on 12 May 2013
I haven't watched many stand-alone anime films outside of the Studio Ghibli Collection, `Summer Wars' and `The Girl Who Leapt Through Time', so I was pretty happy to see a couple new, good-looking anime films on their way over to a UK release (Loups Garous being the second) and on blu-ray no less!
Now, usually I'd start talking about the general plot, but to be honest that's pretty hard to do with a piece like this. It's somewhere between a horror, a mystery, an action/adventure and a sci-fi, and constantly messes with your head, throwing in hints and tricks and all sorts of crazy! The synopsis on the amazon page is really all you need to read plot-wise as anymore would only spoil/confuse the experience for anyone going into it. That said, it does all manage to hold itself together well and wraps up nicely at the end, though there are questions still to be answered, you feel like you almost don't want/need to know the rest.
Animation wise I was pretty impressed. This movie looks amazing on blu-ray, there's no doubt about that, but if you can only afford the normal DVD release/don't have a blu-ray player then don't worry because you can definitely still appreciate the detail and fluid animation that went into this project. There is quite a bit of CGI work and for the most part it blends in well and doesn't take away from the experience as CGI sometimes can, though on occasions it appears as though the characters in some scenes are CGI, which can leave them looking a little odd to say the least!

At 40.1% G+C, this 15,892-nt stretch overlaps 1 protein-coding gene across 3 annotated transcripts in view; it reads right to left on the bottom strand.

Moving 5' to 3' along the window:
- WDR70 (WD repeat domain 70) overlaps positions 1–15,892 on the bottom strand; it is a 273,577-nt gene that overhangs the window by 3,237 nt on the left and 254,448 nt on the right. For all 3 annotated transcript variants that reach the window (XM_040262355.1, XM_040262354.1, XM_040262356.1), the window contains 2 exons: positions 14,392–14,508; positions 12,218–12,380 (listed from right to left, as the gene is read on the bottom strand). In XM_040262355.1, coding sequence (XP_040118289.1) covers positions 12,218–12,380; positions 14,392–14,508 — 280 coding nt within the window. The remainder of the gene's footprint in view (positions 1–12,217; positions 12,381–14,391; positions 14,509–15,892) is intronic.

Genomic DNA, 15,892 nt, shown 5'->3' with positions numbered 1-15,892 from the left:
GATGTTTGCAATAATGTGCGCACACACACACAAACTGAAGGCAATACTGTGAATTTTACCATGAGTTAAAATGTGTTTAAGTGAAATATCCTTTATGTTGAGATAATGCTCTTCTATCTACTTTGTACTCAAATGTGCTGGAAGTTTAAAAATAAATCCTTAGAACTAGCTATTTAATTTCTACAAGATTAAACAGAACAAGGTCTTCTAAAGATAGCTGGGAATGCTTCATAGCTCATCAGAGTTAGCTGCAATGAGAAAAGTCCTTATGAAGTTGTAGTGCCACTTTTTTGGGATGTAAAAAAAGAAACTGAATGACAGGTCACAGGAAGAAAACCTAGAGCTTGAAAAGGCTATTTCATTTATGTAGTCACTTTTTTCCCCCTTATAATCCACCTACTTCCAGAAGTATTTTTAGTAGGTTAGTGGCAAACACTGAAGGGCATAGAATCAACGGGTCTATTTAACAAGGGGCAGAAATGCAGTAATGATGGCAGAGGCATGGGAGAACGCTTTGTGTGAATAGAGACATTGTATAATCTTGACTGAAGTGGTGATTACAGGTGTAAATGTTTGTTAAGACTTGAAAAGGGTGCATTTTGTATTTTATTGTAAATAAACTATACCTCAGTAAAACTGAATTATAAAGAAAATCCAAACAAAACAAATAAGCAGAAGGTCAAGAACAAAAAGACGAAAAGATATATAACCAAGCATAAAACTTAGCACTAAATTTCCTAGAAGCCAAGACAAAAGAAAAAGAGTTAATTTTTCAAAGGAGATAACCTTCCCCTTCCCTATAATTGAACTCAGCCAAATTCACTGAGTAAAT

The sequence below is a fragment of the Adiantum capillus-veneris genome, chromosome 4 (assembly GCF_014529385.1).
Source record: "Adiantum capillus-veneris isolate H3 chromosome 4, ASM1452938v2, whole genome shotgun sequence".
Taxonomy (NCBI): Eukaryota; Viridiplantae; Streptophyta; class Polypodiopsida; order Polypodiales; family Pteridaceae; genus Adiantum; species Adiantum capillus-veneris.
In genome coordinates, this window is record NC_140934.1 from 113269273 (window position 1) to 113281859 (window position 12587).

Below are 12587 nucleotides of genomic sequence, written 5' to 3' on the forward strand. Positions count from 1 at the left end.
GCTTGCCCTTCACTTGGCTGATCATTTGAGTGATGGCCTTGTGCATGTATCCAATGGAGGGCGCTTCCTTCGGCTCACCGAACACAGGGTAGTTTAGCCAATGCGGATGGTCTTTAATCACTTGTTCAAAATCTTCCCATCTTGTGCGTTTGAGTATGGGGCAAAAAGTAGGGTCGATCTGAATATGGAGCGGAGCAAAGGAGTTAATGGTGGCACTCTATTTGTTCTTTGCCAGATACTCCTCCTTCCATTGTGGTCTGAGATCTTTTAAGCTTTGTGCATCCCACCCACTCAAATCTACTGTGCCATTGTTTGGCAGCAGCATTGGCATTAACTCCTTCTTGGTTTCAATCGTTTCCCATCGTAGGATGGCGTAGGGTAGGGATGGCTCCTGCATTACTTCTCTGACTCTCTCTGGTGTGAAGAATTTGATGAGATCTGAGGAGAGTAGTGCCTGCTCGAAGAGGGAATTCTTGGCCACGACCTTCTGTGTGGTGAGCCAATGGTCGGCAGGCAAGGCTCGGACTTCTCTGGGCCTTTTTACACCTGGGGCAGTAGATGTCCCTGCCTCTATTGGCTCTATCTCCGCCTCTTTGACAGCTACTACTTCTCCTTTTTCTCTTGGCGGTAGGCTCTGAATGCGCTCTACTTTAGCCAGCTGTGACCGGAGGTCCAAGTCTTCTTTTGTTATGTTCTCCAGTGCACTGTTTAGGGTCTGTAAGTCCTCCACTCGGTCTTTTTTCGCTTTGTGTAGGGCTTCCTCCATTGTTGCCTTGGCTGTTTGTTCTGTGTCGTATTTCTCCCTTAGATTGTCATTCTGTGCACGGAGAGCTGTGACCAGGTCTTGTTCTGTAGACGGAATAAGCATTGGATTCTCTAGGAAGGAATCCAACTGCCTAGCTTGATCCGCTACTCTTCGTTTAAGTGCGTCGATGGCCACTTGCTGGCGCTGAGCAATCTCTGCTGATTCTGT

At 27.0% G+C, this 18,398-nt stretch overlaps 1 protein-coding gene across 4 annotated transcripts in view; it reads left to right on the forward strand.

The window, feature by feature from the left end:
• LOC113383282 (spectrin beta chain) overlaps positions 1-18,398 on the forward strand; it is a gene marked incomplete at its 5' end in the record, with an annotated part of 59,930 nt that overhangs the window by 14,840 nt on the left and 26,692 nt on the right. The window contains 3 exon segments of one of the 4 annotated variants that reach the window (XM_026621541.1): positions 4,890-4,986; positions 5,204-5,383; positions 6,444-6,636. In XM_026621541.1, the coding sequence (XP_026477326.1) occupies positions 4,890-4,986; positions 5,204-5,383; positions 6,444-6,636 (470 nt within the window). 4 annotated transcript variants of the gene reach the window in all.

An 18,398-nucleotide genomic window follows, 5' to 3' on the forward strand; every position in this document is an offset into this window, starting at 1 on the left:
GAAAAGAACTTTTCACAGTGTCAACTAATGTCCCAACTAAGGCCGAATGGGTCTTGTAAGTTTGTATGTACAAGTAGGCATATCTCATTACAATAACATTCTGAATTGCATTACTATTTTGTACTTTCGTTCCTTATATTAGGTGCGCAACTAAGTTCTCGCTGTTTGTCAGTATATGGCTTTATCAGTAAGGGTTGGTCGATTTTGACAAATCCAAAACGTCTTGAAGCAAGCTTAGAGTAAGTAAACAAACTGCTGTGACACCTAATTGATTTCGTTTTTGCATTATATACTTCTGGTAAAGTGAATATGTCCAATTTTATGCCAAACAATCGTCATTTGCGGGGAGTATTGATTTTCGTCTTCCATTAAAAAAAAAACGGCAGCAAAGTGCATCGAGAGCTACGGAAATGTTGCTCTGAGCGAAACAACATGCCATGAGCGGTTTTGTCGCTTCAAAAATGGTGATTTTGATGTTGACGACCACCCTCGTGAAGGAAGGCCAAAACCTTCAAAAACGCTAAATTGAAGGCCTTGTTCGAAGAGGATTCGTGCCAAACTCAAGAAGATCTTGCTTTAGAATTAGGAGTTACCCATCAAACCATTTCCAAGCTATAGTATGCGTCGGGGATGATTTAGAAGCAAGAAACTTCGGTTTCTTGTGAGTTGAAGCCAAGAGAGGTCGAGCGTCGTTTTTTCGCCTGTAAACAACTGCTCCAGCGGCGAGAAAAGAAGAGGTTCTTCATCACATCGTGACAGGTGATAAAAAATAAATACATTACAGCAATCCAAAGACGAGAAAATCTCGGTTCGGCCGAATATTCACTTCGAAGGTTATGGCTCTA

The dub is quite good, and it does help that you can hear and appreciate all the accents going on (American, Russian, Italian and possibly Australian?), so if you prefer to watch dubs over subs, there's nothing too harmful to your ears here!
Warning, this piece can get quite bloody at times, so if you're not into the occasional gore splatter then you should probably be cautious, though the creators didn't overdo it which is nice (compared to pieces like Elfen Lied which basically give you something grossly over-the-top bloody every five seconds) and this planning manages to hold the tension very well for when something violent does happen!
Now I haven't read the manga, and I hear that although the film does retain the basic plot, the manga gives you more details about the characters and their back-stories and that the endings are also different. That being said this is still a fine stand-alone piece and if anything has made me want to read the manga to see a different take on the story.
Overall King of Thorn is worth a watch. It's exciting, weird and beautiful, with a story full of twists and interesting characters so don't miss out and make sure you give it a try.
I would also recommend this to anyone who liked Serial Experiments Lain, Evangelion, and Noein.
on 31 July 2015